Dale Arden is a fictional character, the fellow adventurer and love interest of Flash Gordon and a prototypic heroine for later female characters, including Princess Leia and Padme Amidala in Star Wars.[1][2] Flash, Dale and Dr. Hans Zarkov fight together against Ming the Merciless.

Dale Arden
Dale Arden (1980).jpg
Melody Anderson as Dale Arden in the 1980 film Flash Gordon.
Publication information
PublisherKing Features Syndicate
First appearanceFlash Gordon (January 7th, 1934)
Created byAlex Raymond
In-story information
Supporting character ofFlash Gordon


Dale is Flash Gordon's constant companion in his adventures, as well as his one true love. The emperor Ming the Merciless is immediately attracted to her and the early strips were essentially based on Flash's heroic efforts to rescue Dale from Ming's many attempts to marry her.[3]

Filmation's Flash Gordon's Bible portrayed Dale Arden as follows:

All errant knights have their true love, and in Flash's case it's Dale – beautiful, independent and capable. In most circumstances, Dale is well able to take care of herself and is an ideal companion for the adventuring Flash. Which is not to say that she is unfeminine. Ming was only the first of Mongo's heroic – though, in his case, absolutely evil – rulers who have sought Dale Arden as their Queen. Dale is sensitive, warm and compassionate – traits which occasionally lead her to trust the wrong person. Where Flash would gladly lay down his life to save her, Dale would do likewise. And the two of them, united, can face any peril that Mongo has to offer.

Alex Raymond's comic stripEdit

Dale Arden is introduced in the first Flash Gordon story, July 7, 1934, as simply "a passenger" on the plane Flash is flying on.[3] After the plane is hit by a meteor, Flash saves Dale by parachuting to the ground. The two are then abducted by Dr. Zarkov, who takes them on his rocket to the planet Mongo.[3] In the 1930s comic strips, Dale often comes into conflict with other female characters who desire Flash romantically (such as Princess Aura and Queen Azura).[3]

Comic booksEdit

In the 2011 Dynamite Comics Flash Gordon: Zeitgeist, Dale Arden is a cartographer and researcher for the State Department in 1934.[4] As in Raymond's original story, she and Flash are abducted by Zarkov and brought to Mongo.[4] In the later Dynamite Comics Flash Gordon series, Dale Arden is a modern-day science journalist with a special interest in the space program, as well as a feminist.[5] She travels with Zarkov and Flash on the former's Z-Plane to Mongo.[5]

In other mediaEdit


  • In the 1974 adult film spoof Flesh Gordon, the character is renamed Dale Ardor and is portrayed by Cindy Hopkins, aka Suzanne Fields.[17]



  1. ^ Ostwalt, Conrad Eugene; Martin, Joel W. (1995). Screening the sacred: religion, myth, and ideology in popular American film. Boulder, Colo: Westview Press. p. 76. ISBN 0-8133-8830-9. Dale Arden Princess Leia.
  2. ^ Tasker, Yvonne (1998). Working girls: gender and sexuality in popular cinema. New York: Routledge. p. 82. ISBN 0-415-14005-6.
  3. ^ a b c d Haley, Guy, ed. (2014). "Flash Gordon". Sci-Fi Chronicles: A Visual History of the Galaxy's Greatest Science Fiction. Richmond Hill, Ontario: Firefly Books. pp. 69–70. ISBN 9781770852648.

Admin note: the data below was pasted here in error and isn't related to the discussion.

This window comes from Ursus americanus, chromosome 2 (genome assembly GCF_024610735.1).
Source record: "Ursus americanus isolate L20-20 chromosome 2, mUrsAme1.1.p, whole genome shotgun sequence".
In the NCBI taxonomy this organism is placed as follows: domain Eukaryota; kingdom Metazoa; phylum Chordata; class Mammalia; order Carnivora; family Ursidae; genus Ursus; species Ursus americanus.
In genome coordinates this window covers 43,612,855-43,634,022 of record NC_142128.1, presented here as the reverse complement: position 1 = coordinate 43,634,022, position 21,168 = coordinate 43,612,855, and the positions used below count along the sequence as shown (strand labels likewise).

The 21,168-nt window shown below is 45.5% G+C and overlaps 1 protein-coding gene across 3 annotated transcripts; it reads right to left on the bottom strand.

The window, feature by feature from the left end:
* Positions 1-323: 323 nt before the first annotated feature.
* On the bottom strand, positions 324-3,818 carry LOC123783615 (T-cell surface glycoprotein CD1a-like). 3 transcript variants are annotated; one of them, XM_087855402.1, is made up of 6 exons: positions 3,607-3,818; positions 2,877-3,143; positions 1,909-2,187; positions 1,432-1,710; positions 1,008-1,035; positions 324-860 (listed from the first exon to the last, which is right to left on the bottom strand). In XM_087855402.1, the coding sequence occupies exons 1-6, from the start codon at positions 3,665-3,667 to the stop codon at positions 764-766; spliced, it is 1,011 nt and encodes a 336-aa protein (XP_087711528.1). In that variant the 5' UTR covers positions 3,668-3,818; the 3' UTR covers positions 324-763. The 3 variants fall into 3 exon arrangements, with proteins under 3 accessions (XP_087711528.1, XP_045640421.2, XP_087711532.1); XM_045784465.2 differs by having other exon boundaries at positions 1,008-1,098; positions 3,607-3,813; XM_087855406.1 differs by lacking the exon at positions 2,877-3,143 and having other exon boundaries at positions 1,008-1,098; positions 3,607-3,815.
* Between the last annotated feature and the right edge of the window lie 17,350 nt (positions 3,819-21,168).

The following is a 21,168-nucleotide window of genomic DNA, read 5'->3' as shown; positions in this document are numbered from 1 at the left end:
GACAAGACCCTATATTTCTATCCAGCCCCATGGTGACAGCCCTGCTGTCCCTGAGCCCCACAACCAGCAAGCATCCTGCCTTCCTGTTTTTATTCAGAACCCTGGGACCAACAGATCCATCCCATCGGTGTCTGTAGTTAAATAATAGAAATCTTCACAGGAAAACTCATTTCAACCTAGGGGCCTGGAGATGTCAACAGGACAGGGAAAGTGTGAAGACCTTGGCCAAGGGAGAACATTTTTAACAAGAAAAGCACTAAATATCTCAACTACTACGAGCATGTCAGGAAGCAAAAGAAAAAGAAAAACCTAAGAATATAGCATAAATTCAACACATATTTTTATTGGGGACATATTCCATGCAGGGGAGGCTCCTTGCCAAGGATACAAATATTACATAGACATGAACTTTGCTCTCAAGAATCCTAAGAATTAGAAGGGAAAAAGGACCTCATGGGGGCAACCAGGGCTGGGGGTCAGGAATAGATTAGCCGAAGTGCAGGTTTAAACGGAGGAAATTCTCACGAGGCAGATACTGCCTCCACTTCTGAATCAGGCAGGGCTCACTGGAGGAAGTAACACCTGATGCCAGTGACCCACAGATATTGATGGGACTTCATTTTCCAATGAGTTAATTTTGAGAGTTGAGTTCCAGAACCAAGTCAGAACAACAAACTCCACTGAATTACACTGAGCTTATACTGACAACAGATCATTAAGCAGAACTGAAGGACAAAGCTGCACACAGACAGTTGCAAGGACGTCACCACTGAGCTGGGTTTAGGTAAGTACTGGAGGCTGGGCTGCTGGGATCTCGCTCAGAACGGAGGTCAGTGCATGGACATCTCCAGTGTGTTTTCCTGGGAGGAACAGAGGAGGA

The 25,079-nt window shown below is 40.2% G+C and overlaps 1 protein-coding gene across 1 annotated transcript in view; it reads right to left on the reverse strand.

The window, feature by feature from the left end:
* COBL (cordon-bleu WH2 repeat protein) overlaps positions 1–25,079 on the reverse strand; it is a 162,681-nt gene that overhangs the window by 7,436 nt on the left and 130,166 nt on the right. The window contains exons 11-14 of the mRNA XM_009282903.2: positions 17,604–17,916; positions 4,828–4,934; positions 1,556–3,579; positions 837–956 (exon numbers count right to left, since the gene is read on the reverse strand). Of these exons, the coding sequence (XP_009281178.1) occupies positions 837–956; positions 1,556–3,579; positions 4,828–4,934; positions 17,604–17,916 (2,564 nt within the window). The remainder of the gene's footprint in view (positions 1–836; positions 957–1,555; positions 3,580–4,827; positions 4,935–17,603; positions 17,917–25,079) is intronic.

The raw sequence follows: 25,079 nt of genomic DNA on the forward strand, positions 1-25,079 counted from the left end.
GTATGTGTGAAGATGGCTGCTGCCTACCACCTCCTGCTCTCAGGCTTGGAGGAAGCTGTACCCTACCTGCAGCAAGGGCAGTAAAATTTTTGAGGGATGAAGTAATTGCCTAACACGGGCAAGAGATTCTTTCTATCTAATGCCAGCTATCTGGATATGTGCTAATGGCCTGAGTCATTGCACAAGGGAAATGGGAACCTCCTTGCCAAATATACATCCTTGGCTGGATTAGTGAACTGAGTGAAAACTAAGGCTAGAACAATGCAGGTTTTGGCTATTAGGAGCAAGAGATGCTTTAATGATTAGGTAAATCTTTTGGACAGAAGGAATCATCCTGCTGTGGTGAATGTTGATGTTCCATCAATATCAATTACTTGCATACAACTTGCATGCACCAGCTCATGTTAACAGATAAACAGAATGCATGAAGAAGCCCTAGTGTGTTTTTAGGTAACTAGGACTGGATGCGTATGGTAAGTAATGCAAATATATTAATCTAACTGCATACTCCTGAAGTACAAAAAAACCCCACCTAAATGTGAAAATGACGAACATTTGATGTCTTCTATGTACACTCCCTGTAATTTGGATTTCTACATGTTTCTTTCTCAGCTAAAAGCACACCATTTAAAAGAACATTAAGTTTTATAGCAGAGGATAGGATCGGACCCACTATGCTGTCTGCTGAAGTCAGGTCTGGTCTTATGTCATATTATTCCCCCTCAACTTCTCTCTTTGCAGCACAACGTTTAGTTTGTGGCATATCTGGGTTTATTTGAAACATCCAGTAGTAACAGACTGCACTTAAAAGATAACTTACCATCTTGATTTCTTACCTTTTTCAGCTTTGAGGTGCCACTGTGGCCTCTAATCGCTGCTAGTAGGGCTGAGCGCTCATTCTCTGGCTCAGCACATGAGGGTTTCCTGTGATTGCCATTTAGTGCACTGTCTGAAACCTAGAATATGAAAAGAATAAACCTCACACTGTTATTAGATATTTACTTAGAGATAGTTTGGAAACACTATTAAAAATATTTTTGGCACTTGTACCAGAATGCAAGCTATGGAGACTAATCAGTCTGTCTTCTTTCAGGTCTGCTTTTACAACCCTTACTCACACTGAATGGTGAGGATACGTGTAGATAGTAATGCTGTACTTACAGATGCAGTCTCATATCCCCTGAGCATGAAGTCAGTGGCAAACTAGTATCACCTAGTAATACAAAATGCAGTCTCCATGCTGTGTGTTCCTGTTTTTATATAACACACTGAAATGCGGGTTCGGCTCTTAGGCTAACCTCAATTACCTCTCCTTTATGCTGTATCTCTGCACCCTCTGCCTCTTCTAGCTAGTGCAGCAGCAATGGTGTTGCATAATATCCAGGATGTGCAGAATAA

4. ^ a b Eric S. Trautmann, Daniel Indro, Ron Adrian (w). Flash Gordon: Zeitgeist (2012), Mt. Laurel, New Jersey: Dynamite Entertainment, ISBN 9781606903339
  5. ^ a b Jeff Parker, Evan Shaner and Jordie Bellaire (w). Flash Gordon 1 (2012), Mt. Laurel, New Jersey: Dynamite Entertainment
  6. ^ Dunning, John (1998). "Flash Gordon". On the Air: The Encyclopedia of Old-Time Radio (Revised ed.). New York, NY: Oxford University Press. pp. 255-256. ISBN 978-0-19-507678-3. Retrieved 2019-09-26. Flash Gordon, juvenile science fiction.
  7. ^ Cline, William R. (1997). In the nick of time: motion picture sound serials. Jefferson, North Carolina: McFarland. p. 94. ISBN 0-7864-0471-X.
  8. ^ Medved, Harry (2004). The Hollywood Guide to the Great Outdoors: Southern California: Walks, Hikes, and Adventures that Put You into the Locations of Your Favorite Films. New York City: St. Martin's Griffin. p. 129. ISBN 0-312-30856-6.
  9. ^ Kane, Gil; Eury, Michael; Anderson, Murphy (2002). Captain Action: The Original Super-Hero Action Figure. TwoMorrows Publishing. p. 73. ISBN 1-893905-17-9.
  10. ^ Terrace, p. 46
  11. ^ Scognamillo, Giovanni; Demirhan, Metin (1999). Fantastik Türk sineması (in Turkish). İstanbul, Turkey: Kabalcı Yayınevi. p. 37. ISBN 975824020X.
  12. ^ Terrace, Vincent (2002). Crime fighting heroes of television: over 10, 000 facts from 151 shows, 1949–2001. Jefferson, North Carolina: McFarland & Co. p. 68. ISBN 0-7864-1395-6.
  13. ^ Woolery, George W. (1989). Animated TV specials: the complete directory to the first twenty-five years, 1962-1987. Metuchen, New Jersey: Scarecrow Press. p. 193. ISBN 9780810821989.
  14. ^ Marshall, Julius (1996). Action!: the action movie A-Z. Bloomington, Indiana: Indiana University Press. p. 81. ISBN 0-253-21091-7.
  15. ^ Kinnard, Roy; Crnkovich, Tony; Vitone, R.J. (2008). The Flash Gordon serials, 1936-1940: a heavily illustrated guide. Jefferson, North Carolina: McFarland. pp. 196–8. ISBN 9780786434701.
  16. ^ "A Spaceman's Latest Tour of Duty on the Planet Mongo". The New York Times. London, England. August 8, 2007. Archived from the original on August 10, 2017. Retrieved August 24, 2008.
  17. ^ "Series/Festivals – Movies – Riverfront Timespage 1 – Riverfront Times". 2002-09-04. Archived from the original on 2011-06-04. Retrieved 2008-08-24.


  • Dunning, John (1998). On the Air: The Encyclopedia of Old-time Radio. Oxford University Press US. ISBN 0-19-507678-8.
  • Terrace, Vincent (2002). Crime Fighting Heroes of Television: Over 10,000 Facts from 151 Shows, 1949–2001. McFarland & Company. ISBN 0-7864-1395-6..